Jean Marc Bourgery’s anatomy treatise: a monumental work of the 19th century

Jean Marc Bourgery (1797-1849) studied under Jean-Baptiste Lamarck, worked in Paris as an intern for René Théophile Laennec and Guillaume Dupuytren, and devoted his life to anatomy.2,3,5,11 His Traité Complet de l’Anatomie de l’Homme, Comprenant la Médecine Opératoire (Complete Treatise on Human Anatomy, Including Surgery) is one of the most remarkable works in the history of anatomy, and the greatest of the 19th century. Published in Paris between 1831 and 1854, this 8-volume work contained 2108 pages of folio-sized text (80 × 30 cm) illustrated by 725 plates comprising 3750 lithographed figures. It covered descriptive and physiological anatomy, surgical anatomy and surgery, philosophical anatomy and embryology, and microscopic anatomy. The last volume was edited by Claude Bernard (1813-1878) after Bourgery’s death, as was the second edition. Claude Bernard in person supervised (and sometimes performed) the dissections, and Nicolas Henri Jacob, a student of Jacques-Louis David, did the drawings, with help from Ludovic Hirschfeld.

Jean Marc Bourgery. Traité Complet de l’Anatomie
de l’Homme par les Drs Bourgery et Claude Bernard et
le Professeur-Dessinateur-Anatomiste N. H. Jacob Avec
le Concours de Ludovic Hirschfeld. Paris, France: L. Guérin;
1866-1867. Volume 4. Plate 32. Dissection of the armpit.
© BIUM, Bibliothèque Interuniversitaire de Médecine.

igismond Laskowski.
Anatomie Normale du Corps Humain: Atlas Iconographique de XVI Planches Dessinées d’Après les Préparations de l’Auteur par S. Balicki. Geneva, Switzerland: Braun et Cie, 1894.
© BIUM, Bibliothèque Interuniversitaire de Médecine.

Ludovic Hirschfeld, the sedulous student

As a demonstrator and laboratory assistant, Ludovic Hirschfeld (1816-1876) helped Bourgery prepare his famous treatise. He worked at the surgical clinic run by Léon Rostan at the Hôtel-Dieu in Paris, and his passion for neuroanatomy led him to publish in 1853 Névrologie ou Description du Système Nerveux, a treatise on neurology illustrated by 92 chromolithographs by Léveillé, a celebrated Parisian lithographer.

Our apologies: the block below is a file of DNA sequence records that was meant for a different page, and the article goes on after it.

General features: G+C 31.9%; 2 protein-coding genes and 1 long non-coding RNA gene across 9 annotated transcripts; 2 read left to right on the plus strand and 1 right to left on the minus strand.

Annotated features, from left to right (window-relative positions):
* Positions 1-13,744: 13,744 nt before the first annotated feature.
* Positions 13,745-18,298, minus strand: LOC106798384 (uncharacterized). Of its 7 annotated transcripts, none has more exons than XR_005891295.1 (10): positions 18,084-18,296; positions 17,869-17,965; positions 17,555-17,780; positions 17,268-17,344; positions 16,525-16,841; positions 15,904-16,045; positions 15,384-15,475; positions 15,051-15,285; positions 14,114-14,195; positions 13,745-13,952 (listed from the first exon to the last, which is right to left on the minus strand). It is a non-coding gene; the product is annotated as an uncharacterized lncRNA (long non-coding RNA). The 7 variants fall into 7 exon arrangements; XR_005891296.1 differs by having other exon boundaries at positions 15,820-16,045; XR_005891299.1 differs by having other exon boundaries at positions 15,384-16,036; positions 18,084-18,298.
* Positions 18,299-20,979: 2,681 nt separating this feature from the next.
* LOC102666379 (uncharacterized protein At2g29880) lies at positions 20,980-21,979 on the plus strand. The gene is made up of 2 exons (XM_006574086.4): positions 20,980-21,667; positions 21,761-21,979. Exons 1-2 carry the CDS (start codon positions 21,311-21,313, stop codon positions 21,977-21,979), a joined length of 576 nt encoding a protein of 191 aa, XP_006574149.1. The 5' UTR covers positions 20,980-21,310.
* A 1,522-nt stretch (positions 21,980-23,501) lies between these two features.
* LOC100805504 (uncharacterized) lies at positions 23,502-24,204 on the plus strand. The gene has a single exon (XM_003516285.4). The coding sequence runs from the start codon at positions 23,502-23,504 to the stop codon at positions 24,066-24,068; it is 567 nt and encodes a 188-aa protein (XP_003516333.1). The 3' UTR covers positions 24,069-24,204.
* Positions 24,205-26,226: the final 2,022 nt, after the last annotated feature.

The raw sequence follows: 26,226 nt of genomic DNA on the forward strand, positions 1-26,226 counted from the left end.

A second enlarged and corrected edition appeared in 1866, when Hirschfeld was a professor of anatomy in Warsaw (see his “Dissection of the armpit,” page 113, as well as the illustration at the beginning of this article, page 107).3,10

A farewell to the anatomy of yesteryear

From the end of the 19th century onwards, the anatomical image was transformed by new techniques that captured “reality” like photography and radiology. The last treatises to be illustrated by hand drawings were rolling off the presses, and in the 1860s, some 25 years before the discovery of x-rays, Vincent Paulet and Jules Sarazin published a superb book on topographic anatomy illustrated by 244 watercolors printed as chromolithographs. Paulet did the anatomical preparations and Sarazin, a doctor in the imperial army, painted the watercolors. Paulet later held the chair of anatomy at the Faculty of Medicine in Lyon (1877 to 1884) and then in Montpellier (1888). Sigismond Laskowski (1841- 1928), an anatomist of Polish origin exiled in Paris and professor of anatomy in Geneva, published in 1894 Anatomie Normale du Corps Humain with 16 color plates, prints of which were used for teaching purposes. Laskowski became a renowned embalmer and considerably improved the preservation of bodies through his inventions of arterial injection of sodium borate and glycerin, the use of phenol, and venous drainage.2,5,9,11


In the contemporary era, radiologic anatomy (computed tomography and magnetic resonance imaging), a new branch of anatomy with direct practical applications, and electron microscopy, since the 1960s, have revolutionized anatomy. Contemporary anatomists focus on the teaching of anatomy, notably its relation to physiology and medicine, quantitative anatomy (development ofmeasurement techniques, introduction of statistical methods), the use of real-time in vivo imaging, and questions of international nomenclature. And in the 21st century, anatomy entered the digital era. Three-dimensional computer graphics are used to represent the human body, as in the Visible Human Project, in which the body of a man was cut into over 1800 one-millimeter slices which were photographed and digitized.12 _